Tax Laws Amendment (2004 Measures No. 3) Bill 2004

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Bills Digest No. 168  2003-04

Tax Laws Amendment (2004 Measures No. 3) Bill 2004

This Digest was prepared for debate. It reflects the legislation as introduced and does not canvass subsequent amendments. This Digest does not have any official legal status. Other sources should be consulted to determine the subsequent official status of the Bill.


Passage History
Main Provisions
Concluding Comments
Contact Officer & Copyright Details

Passage History

Tax Laws Amendment (2004 Measures No. 3) Bill 2004

Date Introduced: 27 May 2004

House: House of Representatives

Portfolio: Treasury

Commencement: Sections 1 to 4 and Schedule 1: the day the Act receives Royal Assent.

Schedule 2: 1 April 2004.

Schedule 3: the day the Act receives Royal Assent.


To amend:

  • the Income Tax Assessment Act 1936 (ITAA 1936) and the Income Tax Assessment Act 1997 (ITAA 1997) to allow an investment in the holding company of a company or a group of companies to qualify for the tax exemption if it satisfies certain requirements

  • the Venture Capital Act 2002 to require the general partner of a Venture Capital Limited Partnership (VCLP) or Australian venture capital Fund-of-Funds (AFOF) and eligible venture capital investor to include a statement in the annual return as to whether the company met each ongoing eligibility requirement at all times during the financial year

  • the Fringe Benefits Tax Assessment Act 1986 (FBTAA 1986) to extend the transitional arrangements for the fringe benefits tax (FBT) exemption by one year beginning on 1 April 2004 for certain contributions to worker entitlement funds, and

  • the ITAA 1936 to make certain technical corrections to the provisions that allow foreign tax credits.


As there is more than one them to the amendments in the three Schedules in this Bill, the background to the various measures will be discussed in the Main Provisions section.

Main Provisions

Schedule 1 Venture Capital

In December 2002, the Parliament enacted legislation to extend the scope of the tax exemption for venture capital investments. The object of the legislation was to improve incentives for foreign investment in the Australian venture capital industry and encourage the relocation of international venture capital managers to Australia.

The key features of the legislation were set out in Bills Digest No. 77 2002-03 and can be summarised as follows:

  • flow-through tax treatment for certain types of limited partnerships, that is Venture Capital Limited Partnerships (VCLPs), Australian venture capital Fund-of-Funds (AFOFs) and Venture Capital Management Partnerships (VCMPs). This enables partners in a VCLP, AFOF and VCMP to be taxed at the partner level on gains and losses of the partnership, and brings Australia into line with international jurisdictions

  • tax exemption on the share of profit or loss made on the disposal of certain investments for eligible investors. This allows certain overseas investors including tax-exempt entities such pension funds to exit from a venture capital investment without incurring a capital gains tax liability, and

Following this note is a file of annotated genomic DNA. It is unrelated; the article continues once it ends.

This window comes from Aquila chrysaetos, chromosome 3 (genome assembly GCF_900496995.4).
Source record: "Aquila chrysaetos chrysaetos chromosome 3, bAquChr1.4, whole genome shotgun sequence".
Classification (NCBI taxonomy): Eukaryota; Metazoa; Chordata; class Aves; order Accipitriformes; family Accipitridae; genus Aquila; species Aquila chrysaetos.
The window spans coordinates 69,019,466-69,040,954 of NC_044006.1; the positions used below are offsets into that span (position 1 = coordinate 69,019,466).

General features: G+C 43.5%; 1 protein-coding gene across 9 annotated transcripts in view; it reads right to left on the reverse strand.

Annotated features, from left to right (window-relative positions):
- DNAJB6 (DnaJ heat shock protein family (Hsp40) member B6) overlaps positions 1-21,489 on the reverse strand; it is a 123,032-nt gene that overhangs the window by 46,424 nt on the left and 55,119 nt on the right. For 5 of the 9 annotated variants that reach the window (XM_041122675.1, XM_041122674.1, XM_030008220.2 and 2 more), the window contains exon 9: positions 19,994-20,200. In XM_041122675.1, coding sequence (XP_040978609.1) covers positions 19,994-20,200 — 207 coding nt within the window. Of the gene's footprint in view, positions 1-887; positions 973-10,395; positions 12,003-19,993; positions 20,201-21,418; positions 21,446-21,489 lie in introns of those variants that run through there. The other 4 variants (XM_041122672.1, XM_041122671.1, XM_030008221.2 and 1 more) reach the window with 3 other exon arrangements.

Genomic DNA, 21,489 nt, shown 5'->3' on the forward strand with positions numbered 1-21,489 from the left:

• taxation of venture capital manager s carried interest as a capital gain. If the venture capital manger is an individual, and the partnership agreement under which the carried interest arises was entered into at least 12 months before the disposal, then a discount capital gain applies to tax only 50 per cent of the capital gain.

The Australian Venture Capital Association Limited (AVCAL) estimates that the new tax changes will attract an additional $1 billion in foreign venture capital investment into Australia over the next five years.(1) In 2002, Australia attracted 24 per cent of private equity invested in the Asia-Pacific region.(2)

The first Australian managed VCLPs under the new tax changes were granted conditional registration by the Pool Development Funds (PDF) Board in May 2003.(3) The conditional registrations totalled $575 million in new venture capital:

Name of Fund

Capital Sought

Investment Stage

Macquarie Investment Partners IV, LP

$300 million

Expansion and later

Starfish Technology Fund I, LP

$80 - $100 million


Deutsche Private Equity Fund II, LP

$175 million

Expansion and later

The first foreign managed limited partnership, in this case an AFOF, was registered with PDF Board in 2004 and the amount invested is reported to be close to $250 million. However, the market has drawn attention to structural and administrative hurdles preventing overseas managed funds from seeking registration:

The VCLP regime, whilst offering significant tax benefits, has not to date proved to be attractive to foreign managed funds due to the complexity of the rules on the one hand, and the lack of market experience by those administering the regime on the other. The potential for Australian taxation of foreign manager s carry has also acted as a disincentive to registration. Accordingly, while registration offers certainty that qualifying investments will not be subjected to Australian capital gains tax, structural and administrative hurdles have to date prevented funds from seeking registration.(4)